Reasons behind mosquitoes' unusual flight behaviour identified in new study
The reason behind mosquitoes' unusual flight behaviour has long puzzled scientists. The angular sweep of their wings is around 40 degrees, which is less than half that of the honey bee, prompting speculation over how they fly at all.
Research led by scientists from the Royal Veterinary College (RVC), has identified two additional aerodynamic features which help explain these unusual features.
Mosquitoes stand out from other insects for their unusual flight behaviour. They have abnormally long, narrow wings, which they flap back and forth 800 times each second – far faster than any other insect of comparable size. To compensate for these rapid oscillations, their stroke amplitude (the angle through which the wing sweeps) is less than half that of any other insect measured to date. This unusual flapping pattern of short, fast sweeps means that mosquitoes cannot rely on the conventional aerodynamic mechanisms that most insects (and helicopters) use.
This unusual flight behaviour prompted scientists from the Royal Veterinary College, University of Oxford, and Chiba University to carry out a study, which is published today in Nature. The results from this study show that there is still much to be learnt from animals, such as mosquitoes, which operate at the extremes of natural flight.
The scientists built a miniature film studio, using precisely aligned cameras and powerful lights, to capture the subtle three-dimensional movements of their wings. This allowed the researchers to observe the subtlest of movements, which were then placed into a computational fluid dynamics model that could simulate the airflow produced by the beating wings.
The team found that in addition to generating lift by leading-edge vortices (a mechanism used by most insects, whereby 'bubbles' of low pressure are created along the leading edge of the wing), mosquitoes use two additional aerodynamic features: so-called trailing-edge vortices, and a type of lift mechanism generated by the rotation of the wing.
Whereas other insects produce most weight support during the translational phases of their down- and up-strokes, the unique wing shape and motion of mosquitoes means that their weight is most supported during the brief periods of wing rotation at the end of each half-stroke. This, in turn, gives rise to vortices on the wing's trailing edge caused by a new form of wake capture (a phenomenon whereby the insect gains extra lift by recapturing energy lost in the previous stroke).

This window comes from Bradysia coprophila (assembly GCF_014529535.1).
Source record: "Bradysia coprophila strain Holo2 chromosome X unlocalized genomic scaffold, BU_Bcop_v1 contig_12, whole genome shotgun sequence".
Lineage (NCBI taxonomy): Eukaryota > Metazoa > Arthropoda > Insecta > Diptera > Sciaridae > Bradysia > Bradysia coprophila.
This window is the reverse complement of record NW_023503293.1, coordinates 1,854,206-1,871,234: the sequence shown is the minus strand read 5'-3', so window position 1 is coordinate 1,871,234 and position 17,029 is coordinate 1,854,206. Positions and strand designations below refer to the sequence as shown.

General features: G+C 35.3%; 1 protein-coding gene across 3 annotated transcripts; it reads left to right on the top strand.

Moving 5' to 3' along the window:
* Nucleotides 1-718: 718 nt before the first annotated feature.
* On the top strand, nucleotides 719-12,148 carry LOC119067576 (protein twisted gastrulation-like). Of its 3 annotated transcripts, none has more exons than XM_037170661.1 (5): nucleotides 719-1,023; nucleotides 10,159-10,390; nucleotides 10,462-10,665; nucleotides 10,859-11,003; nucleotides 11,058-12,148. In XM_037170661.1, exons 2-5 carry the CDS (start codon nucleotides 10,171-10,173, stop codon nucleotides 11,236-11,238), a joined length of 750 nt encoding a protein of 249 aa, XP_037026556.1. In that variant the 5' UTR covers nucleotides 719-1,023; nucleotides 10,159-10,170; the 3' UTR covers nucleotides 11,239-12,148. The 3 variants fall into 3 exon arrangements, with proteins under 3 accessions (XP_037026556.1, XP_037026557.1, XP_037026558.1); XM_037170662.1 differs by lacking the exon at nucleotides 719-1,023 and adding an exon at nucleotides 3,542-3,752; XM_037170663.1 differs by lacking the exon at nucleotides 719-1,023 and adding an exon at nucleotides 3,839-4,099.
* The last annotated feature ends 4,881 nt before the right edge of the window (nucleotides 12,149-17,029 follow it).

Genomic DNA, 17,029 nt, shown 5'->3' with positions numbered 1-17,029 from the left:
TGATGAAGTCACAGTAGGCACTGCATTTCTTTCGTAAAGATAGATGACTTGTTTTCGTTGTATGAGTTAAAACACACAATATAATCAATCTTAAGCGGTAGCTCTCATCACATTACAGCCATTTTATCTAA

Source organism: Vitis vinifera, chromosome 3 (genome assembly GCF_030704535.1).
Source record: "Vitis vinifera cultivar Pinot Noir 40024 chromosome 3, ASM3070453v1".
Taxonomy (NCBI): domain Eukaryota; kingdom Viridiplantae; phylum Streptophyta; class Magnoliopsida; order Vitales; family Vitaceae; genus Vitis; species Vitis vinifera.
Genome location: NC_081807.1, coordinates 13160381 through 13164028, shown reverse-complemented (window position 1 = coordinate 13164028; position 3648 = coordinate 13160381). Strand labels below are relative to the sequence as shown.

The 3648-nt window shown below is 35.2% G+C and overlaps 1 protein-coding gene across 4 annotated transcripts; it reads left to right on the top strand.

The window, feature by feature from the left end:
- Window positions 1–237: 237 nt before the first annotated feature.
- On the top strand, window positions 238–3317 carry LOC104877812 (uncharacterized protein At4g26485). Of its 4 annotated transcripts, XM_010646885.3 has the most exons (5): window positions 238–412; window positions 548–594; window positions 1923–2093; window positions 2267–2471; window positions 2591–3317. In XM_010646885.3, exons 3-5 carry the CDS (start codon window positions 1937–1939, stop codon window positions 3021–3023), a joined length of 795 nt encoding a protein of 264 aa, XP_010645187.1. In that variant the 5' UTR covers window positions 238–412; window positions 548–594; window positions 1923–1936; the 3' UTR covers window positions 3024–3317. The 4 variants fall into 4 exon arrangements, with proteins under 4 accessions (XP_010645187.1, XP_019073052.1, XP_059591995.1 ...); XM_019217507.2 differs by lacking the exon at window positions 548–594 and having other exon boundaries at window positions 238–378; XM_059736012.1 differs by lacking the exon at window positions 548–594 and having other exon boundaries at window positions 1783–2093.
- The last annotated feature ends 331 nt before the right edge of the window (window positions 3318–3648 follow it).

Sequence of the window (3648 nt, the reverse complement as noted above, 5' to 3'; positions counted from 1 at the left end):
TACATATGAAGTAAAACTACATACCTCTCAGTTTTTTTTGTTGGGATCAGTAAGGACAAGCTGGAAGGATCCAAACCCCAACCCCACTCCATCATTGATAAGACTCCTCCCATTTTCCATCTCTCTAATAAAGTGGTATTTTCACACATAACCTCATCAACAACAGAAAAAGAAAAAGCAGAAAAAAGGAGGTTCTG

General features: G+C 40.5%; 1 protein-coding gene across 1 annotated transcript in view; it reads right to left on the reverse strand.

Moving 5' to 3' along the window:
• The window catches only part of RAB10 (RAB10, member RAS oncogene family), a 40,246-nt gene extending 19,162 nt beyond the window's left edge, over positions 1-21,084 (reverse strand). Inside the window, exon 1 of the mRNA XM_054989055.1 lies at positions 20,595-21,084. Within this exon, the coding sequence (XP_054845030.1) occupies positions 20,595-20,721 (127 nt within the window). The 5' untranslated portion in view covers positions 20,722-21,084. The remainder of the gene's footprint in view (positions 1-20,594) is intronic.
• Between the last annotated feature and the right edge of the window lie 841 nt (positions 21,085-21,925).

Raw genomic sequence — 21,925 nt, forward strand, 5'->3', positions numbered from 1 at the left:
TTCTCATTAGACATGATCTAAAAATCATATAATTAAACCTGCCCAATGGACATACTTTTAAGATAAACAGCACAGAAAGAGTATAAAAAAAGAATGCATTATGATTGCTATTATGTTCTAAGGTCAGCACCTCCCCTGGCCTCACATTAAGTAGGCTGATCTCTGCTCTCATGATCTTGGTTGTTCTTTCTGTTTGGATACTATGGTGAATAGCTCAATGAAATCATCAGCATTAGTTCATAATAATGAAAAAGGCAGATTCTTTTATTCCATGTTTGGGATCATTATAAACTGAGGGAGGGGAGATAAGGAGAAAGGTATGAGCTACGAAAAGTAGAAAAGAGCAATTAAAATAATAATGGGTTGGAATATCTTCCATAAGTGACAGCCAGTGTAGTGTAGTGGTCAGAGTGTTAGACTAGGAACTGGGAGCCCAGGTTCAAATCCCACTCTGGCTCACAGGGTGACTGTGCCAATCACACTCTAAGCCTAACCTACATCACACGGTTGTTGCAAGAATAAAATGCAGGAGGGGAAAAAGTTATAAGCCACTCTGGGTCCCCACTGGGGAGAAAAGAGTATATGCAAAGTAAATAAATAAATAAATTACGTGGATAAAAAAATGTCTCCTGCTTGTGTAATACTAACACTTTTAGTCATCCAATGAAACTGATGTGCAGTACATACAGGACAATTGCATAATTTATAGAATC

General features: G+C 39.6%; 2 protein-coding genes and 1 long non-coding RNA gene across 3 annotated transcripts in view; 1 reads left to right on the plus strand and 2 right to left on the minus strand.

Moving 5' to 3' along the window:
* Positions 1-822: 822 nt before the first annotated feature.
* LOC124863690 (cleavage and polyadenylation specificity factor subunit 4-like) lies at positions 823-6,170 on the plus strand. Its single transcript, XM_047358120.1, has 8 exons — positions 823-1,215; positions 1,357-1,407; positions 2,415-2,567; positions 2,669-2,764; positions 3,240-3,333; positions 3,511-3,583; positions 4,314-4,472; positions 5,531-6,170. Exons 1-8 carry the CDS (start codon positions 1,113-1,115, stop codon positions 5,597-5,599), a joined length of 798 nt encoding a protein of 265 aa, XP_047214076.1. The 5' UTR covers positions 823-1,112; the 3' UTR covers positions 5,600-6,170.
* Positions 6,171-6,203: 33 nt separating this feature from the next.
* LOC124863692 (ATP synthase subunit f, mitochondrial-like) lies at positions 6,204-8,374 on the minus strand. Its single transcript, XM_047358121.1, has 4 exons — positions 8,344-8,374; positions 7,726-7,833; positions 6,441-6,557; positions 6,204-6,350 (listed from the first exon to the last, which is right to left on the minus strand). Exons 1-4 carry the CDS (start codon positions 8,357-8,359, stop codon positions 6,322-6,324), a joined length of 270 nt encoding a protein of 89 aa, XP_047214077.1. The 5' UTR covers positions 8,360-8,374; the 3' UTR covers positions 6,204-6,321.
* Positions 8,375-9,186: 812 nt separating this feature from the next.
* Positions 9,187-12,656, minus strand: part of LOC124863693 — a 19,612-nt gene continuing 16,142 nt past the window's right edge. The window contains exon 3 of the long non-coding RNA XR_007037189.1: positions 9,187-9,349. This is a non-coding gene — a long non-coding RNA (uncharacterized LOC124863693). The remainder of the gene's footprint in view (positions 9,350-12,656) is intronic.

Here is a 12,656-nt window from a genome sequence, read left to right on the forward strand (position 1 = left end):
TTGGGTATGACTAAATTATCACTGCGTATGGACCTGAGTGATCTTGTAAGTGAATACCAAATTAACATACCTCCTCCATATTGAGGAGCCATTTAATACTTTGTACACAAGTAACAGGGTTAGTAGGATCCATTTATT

Dr Richard Bomphrey, Reader of Biomechanics at the RVC, and study lead, said: "The usual flapping pattern of short, fast sweeps means that mosquitoes cannot rely on the conventional aerodynamic mechanisms that most insects and helicopters use. Instead, we predicted that they must make use of clever tricks as the wings reverse their direction at the end of each half-stroke."
Dr Simon Walker, University Research Fellow at the University of Oxford, who helped design the intricate setup said: "Recording mosquitoes during free-flight represented a huge technical challenge due to their small size, extreme wingbeat frequency, and the presence of large antennae and legs, that can mask the view of their wings".
Dr Toshiyuki Nakata, from Chiba University, who ran the computer simulations, said: "In most insects, aerodynamic forces increase as you move out along the wing length because the wing tip travels faster than the wing root. However, by exploiting aerodynamics that rely on rapid pitching of the wing, the force can be produced along the entire length. Having a long slender wing can therefore increase lift force and simultaneously reduce the cost of flight."